A newborn baby
Laws in every Australian jurisdiction forbid the sale of human tissue, including from fetuses. Image by Lisa Kurtz/AAP IMAGES

Sale of body parts is ill-informed nonsense

Lachlan Coady November 22, 2022

Tissue from aborted babies can be sold to corporations to use in developing products.


False. The sale of human tissue, including fetal tissue, is illegal throughout Australia.

A meme shared on Instagram claims body parts from aborted Australian babies can be sold to companies for research and development of products.

The claim is false. A health law expert told AAP FactCheck it is illegal to trade in any form of human tissue, include from fetuses. 

The meme, posted by the Australia One group, contains a mixture of claims including that babies can be aborted at full term and implies the Freemasons control the major political parties.

It features an image of a newborn, with text above stating: “This baby is 5 minutes old”. Below it are the logos of Australia’s four major political parties, with their names replaced by Mason or The Masons.

The main text states: “Australian politicians from these parties voted in legislation that allows this child to be killed 6 minutes earlier. If the child survives the abortion, it is denied pain relief and left to die. The child’s body parts are then sold as medical waste to corporations as product development.”

A screenshot of the Instagram meme.
 The Instagram meme is a medley of misinformation about abortions in Australia. 

Cameron Stewart, a professor of health, law and ethics at the University of Sydney, said that every state in Australia has laws which ban the sale of any human tissue, including fetal tissue.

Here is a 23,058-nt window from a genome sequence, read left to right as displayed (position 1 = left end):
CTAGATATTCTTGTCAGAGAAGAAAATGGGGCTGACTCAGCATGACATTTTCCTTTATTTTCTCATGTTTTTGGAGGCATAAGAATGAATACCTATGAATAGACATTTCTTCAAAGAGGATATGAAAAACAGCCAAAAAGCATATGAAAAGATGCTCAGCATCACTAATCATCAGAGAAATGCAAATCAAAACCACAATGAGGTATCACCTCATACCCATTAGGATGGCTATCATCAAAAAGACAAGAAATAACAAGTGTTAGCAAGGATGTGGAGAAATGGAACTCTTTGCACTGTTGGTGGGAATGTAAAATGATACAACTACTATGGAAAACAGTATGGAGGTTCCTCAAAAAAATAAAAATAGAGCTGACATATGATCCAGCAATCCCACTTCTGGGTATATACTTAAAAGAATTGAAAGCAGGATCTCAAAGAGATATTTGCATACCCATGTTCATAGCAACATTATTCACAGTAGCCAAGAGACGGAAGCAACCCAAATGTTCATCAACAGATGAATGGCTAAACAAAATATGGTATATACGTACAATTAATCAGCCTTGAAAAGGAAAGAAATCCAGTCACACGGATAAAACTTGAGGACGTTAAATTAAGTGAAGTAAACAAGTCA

“Human tissue legislation forbids the sale of fetal tissue (any human tissue in fact),” Professor Stewart told AAP FactCheck in an email.

Examples of this legislation can be seen with the NSW and Victoria versions of the Human Tissue Act, implemented during the 1980s.

Trade in human tissue is prohibited in all other states and territories by similar legislation, with some having a Transplantation and Anatomy Act, which contains similar clauses. An example can be seen in section 7 of Queensland’s Transplantation and Anatomy Act 1979.

Prof Stewart said while the legislation differs slightly from state to state, all jurisdictions are consistent in outlawing trade in human tissue for monetary gain.

“These all basically prevent contracts for valuable consideration,” he said.

The National Health and Medical Research Council’s (NHMRC) National Statement on Ethical Conduct in Human Research also contains guidelines which forbid the trade of aborted tissue. Section 4.1.13 states: “There should be no trade in human fetal tissue.”

Riccardo Bosi (right)
 Riccardo Bosi (right) has featured in a number of checks performed by AAP FactCheck. 

Each state also strictly regulates how late into pregnancy abortions are permitted. Nowhere in Australia can an abortion be performed after 24 weeks, except in exceptional circumstances requiring the approval of at least one doctor (these conditions can be stricter, depending on the state).

Prof Stewart said it was not possible for abortions to be carried out spontaneously so late into a pregnancy in Australia.

“Notions that you can demand abortions without review in the 40th week are factitious,” he said.

AAP FactCheck has previously tackled claims relating to late-term abortions, debunking the idea Australia allows extremely late-term abortions.

AAP FactCheck has debunked a similar claim which stated NSW’s abortion law allowed for the sale of fetal tissue.

Australia One’s founder Riccardo Bosi is a serial spreader of misinformation. AAP FactCheck has debunked multiple claims from Mr Bosi and Australia One (see here, here, here, here, here and here).

The Verdict

The claim tissue from aborted babies can be sold to corporations to use in developing products is false. A health law expert told AAP FactCheck every state and territory in Australia has legislation which outlaws the trade in human tissue, including fetal tissue. 

False – The claim is inaccurate.

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